Machala: The Petrified Forest
October 21, 2013
We New Yorkers are not timid. We confront. We question.
So, long, long, long ago when my Fifth Grade primary school class traveled from the Bronx to Manhattan to the Museum of Natural History and stood before the skeletal recreation of Tyrannosaurus Rex, it should come as no surprise to anyone when I challenged the tour guide, “Doesn’t this display contradict what we read in The Bible?” (Imagine the chutzpah of that ten year old boy!) The docent gave some inane response and we proceeded on to the diorama of Neanderthal Man.
For some reason, I recalled that museum incident during my stroll through El Bosque Petrificado Puyango (Petrified Forest) in the south of Ecuador. Once again we are confronted with a remarkable natural process: How in the world is organic material transformed into inorganic material – tree trunks to solid rock! And how does a fossil of an ancient sea creature end up a mile high in the mountains?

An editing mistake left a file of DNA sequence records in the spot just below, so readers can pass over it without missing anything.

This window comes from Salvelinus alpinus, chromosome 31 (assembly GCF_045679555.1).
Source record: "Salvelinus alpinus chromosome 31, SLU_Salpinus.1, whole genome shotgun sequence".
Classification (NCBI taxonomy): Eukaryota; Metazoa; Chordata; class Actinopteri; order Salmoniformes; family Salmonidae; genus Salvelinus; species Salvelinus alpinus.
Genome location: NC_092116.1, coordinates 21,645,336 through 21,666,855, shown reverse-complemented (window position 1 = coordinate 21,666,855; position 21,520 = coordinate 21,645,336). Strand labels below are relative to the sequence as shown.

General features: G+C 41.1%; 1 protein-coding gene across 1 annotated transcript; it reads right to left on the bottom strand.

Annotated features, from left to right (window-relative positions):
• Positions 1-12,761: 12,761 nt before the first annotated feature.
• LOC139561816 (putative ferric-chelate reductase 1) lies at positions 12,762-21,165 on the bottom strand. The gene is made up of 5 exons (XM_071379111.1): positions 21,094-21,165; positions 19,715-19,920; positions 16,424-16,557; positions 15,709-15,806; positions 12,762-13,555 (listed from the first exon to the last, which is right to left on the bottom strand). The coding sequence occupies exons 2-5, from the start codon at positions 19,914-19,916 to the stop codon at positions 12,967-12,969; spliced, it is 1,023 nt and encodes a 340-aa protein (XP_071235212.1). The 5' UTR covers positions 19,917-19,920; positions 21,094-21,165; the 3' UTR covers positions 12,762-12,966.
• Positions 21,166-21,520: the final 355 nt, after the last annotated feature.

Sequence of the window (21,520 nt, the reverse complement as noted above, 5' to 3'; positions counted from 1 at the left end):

Geologists, biologists and paleontologist provide some answers of course. But on this perfect day in the Cordillera de Camas with my new friend Di and her teenage daughter Bianca, I passively take the tour, admire the scenery, breathe some fresh air, and thank G-d for His grand creation and for my good fortune.
Here’s a preview of my next encounter, not in the mountains but in the middle of the Pacific Ocean. My question, “Why does the Blue-footed Booby have blue feet?”
PS During my drive to Machala, I took a stroll, a hike really, up a steep hill to visit the El Chorro waterfall (60m) in Girón, just outside Cuenca. I was completely alone so I couldn’t ask anyone any questions. I only needed to avoid the mud and the spray!